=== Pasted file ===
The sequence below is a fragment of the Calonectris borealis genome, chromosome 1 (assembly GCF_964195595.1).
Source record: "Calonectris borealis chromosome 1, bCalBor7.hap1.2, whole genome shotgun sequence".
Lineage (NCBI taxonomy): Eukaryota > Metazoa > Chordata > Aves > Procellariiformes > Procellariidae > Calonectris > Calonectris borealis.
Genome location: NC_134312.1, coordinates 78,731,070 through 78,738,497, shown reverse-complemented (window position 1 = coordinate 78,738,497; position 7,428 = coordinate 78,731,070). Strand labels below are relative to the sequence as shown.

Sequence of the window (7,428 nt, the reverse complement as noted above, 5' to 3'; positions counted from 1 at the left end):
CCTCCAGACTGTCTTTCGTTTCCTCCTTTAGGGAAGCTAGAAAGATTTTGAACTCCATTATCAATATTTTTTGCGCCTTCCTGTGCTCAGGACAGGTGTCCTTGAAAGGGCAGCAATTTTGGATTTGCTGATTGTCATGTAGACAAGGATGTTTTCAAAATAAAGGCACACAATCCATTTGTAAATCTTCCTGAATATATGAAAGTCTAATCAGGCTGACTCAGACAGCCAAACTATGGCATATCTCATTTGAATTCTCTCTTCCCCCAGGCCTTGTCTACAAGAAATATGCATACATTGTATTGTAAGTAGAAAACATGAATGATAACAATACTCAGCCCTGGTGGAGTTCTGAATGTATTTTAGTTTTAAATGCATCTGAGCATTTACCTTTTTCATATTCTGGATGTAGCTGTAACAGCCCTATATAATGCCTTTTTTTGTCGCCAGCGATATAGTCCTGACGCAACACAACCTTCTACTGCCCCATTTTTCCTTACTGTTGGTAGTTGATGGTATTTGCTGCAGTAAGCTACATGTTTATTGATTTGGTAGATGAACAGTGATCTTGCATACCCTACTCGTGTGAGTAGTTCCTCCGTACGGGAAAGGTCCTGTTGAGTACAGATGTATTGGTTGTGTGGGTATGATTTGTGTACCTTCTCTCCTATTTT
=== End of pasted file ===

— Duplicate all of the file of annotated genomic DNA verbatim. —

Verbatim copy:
The sequence below is a fragment of the Calonectris borealis genome, chromosome 1 (assembly GCF_964195595.1).
Source record: "Calonectris borealis chromosome 1, bCalBor7.hap1.2, whole genome shotgun sequence".
Lineage (NCBI taxonomy): Eukaryota > Metazoa > Chordata > Aves > Procellariiformes > Procellariidae > Calonectris > Calonectris borealis.
Genome location: NC_134312.1, coordinates 78,731,070 through 78,738,497, shown reverse-complemented (window position 1 = coordinate 78,738,497; position 7,428 = coordinate 78,731,070). Strand labels below are relative to the sequence as shown.

Sequence of the window (7,428 nt, the reverse complement as noted above, 5' to 3'; positions counted from 1 at the left end):
CCTCCAGACTGTCTTTCGTTTCCTCCTTTAGGGAAGCTAGAAAGATTTTGAACTCCATTATCAATATTTTTTGCGCCTTCCTGTGCTCAGGACAGGTGTCCTTGAAAGGGCAGCAATTTTGGATTTGCTGATTGTCATGTAGACAAGGATGTTTTCAAAATAAAGGCACACAATCCATTTGTAAATCTTCCTGAATATATGAAAGTCTAATCAGGCTGACTCAGACAGCCAAACTATGGCATATCTCATTTGAATTCTCTCTTCCCCCAGGCCTTGTCTACAAGAAATATGCATACATTGTATTGTAAGTAGAAAACATGAATGATAACAATACTCAGCCCTGGTGGAGTTCTGAATGTATTTTAGTTTTAAATGCATCTGAGCATTTACCTTTTTCATATTCTGGATGTAGCTGTAACAGCCCTATATAATGCCTTTTTTTGTCGCCAGCGATATAGTCCTGACGCAACACAACCTTCTACTGCCCCATTTTTCCTTACTGTTGGTAGTTGATGGTATTTGCTGCAGTAAGCTACATGTTTATTGATTTGGTAGATGAACAGTGATCTTGCATACCCTACTCGTGTGAGTAGTTCCTCCGTACGGGAAAGGTCCTGTTGAGTACAGATGTATTGGTTGTGTGGGTATGATTTGTGTACCTTCTCTCCTATTTT